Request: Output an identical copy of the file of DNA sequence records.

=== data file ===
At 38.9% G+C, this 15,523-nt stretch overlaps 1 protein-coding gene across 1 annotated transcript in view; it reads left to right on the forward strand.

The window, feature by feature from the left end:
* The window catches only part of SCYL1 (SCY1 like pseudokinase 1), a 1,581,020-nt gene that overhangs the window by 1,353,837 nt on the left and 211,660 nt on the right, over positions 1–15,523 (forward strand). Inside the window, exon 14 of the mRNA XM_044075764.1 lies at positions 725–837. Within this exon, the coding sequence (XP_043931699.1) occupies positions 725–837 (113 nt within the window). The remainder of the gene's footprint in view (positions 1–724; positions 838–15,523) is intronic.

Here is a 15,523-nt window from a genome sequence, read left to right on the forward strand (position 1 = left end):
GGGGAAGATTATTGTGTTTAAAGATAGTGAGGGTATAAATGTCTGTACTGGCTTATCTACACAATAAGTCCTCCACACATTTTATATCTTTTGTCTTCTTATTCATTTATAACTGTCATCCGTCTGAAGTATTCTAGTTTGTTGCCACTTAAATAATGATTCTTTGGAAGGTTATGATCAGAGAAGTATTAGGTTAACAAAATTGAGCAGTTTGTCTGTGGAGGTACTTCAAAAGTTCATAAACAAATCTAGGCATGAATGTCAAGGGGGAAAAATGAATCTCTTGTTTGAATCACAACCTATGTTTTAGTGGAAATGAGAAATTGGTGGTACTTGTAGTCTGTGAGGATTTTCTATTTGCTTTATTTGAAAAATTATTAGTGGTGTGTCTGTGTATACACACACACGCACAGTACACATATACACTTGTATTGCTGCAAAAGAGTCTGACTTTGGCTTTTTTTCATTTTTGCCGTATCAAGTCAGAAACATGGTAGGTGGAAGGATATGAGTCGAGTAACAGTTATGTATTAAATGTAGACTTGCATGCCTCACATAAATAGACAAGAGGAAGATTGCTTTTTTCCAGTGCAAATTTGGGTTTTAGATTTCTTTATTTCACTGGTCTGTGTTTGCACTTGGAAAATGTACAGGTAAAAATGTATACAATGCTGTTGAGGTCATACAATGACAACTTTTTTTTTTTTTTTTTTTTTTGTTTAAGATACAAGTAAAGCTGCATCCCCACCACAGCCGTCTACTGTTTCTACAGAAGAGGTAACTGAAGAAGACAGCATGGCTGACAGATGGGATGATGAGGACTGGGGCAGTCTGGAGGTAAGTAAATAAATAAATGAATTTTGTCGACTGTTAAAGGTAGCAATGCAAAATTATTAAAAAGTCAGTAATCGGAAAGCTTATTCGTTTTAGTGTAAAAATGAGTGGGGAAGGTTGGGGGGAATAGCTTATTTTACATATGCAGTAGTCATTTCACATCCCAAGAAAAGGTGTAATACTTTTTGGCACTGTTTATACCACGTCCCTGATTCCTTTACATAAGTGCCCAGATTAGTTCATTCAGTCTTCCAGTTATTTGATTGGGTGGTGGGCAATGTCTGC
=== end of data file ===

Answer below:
At 38.9% G+C, this 15,523-nt stretch overlaps 1 protein-coding gene across 1 annotated transcript in view; it reads left to right on the forward strand.

The window, feature by feature from the left end:
* The window catches only part of SCYL1 (SCY1 like pseudokinase 1), a 1,581,020-nt gene that overhangs the window by 1,353,837 nt on the left and 211,660 nt on the right, over positions 1–15,523 (forward strand). Inside the window, exon 14 of the mRNA XM_044075764.1 lies at positions 725–837. Within this exon, the coding sequence (XP_043931699.1) occupies positions 725–837 (113 nt within the window). The remainder of the gene's footprint in view (positions 1–724; positions 838–15,523) is intronic.

Here is a 15,523-nt window from a genome sequence, read left to right on the forward strand (position 1 = left end):
GGGGAAGATTATTGTGTTTAAAGATAGTGAGGGTATAAATGTCTGTACTGGCTTATCTACACAATAAGTCCTCCACACATTTTATATCTTTTGTCTTCTTATTCATTTATAACTGTCATCCGTCTGAAGTATTCTAGTTTGTTGCCACTTAAATAATGATTCTTTGGAAGGTTATGATCAGAGAAGTATTAGGTTAACAAAATTGAGCAGTTTGTCTGTGGAGGTACTTCAAAAGTTCATAAACAAATCTAGGCATGAATGTCAAGGGGGAAAAATGAATCTCTTGTTTGAATCACAACCTATGTTTTAGTGGAAATGAGAAATTGGTGGTACTTGTAGTCTGTGAGGATTTTCTATTTGCTTTATTTGAAAAATTATTAGTGGTGTGTCTGTGTATACACACACACGCACAGTACACATATACACTTGTATTGCTGCAAAAGAGTCTGACTTTGGCTTTTTTTCATTTTTGCCGTATCAAGTCAGAAACATGGTAGGTGGAAGGATATGAGTCGAGTAACAGTTATGTATTAAATGTAGACTTGCATGCCTCACATAAATAGACAAGAGGAAGATTGCTTTTTTCCAGTGCAAATTTGGGTTTTAGATTTCTTTATTTCACTGGTCTGTGTTTGCACTTGGAAAATGTACAGGTAAAAATGTATACAATGCTGTTGAGGTCATACAATGACAACTTTTTTTTTTTTTTTTTTTTTTGTTTAAGATACAAGTAAAGCTGCATCCCCACCACAGCCGTCTACTGTTTCTACAGAAGAGGTAACTGAAGAAGACAGCATGGCTGACAGATGGGATGATGAGGACTGGGGCAGTCTGGAGGTAAGTAAATAAATAAATGAATTTTGTCGACTGTTAAAGGTAGCAATGCAAAATTATTAAAAAGTCAGTAATCGGAAAGCTTATTCGTTTTAGTGTAAAAATGAGTGGGGAAGGTTGGGGGGAATAGCTTATTTTACATATGCAGTAGTCATTTCACATCCCAAGAAAAGGTGTAATACTTTTTGGCACTGTTTATACCACGTCCCTGATTCCTTTACATAAGTGCCCAGATTAGTTCATTCAGTCTTCCAGTTATTTGATTGGGTGGTGGGCAATGTCTGC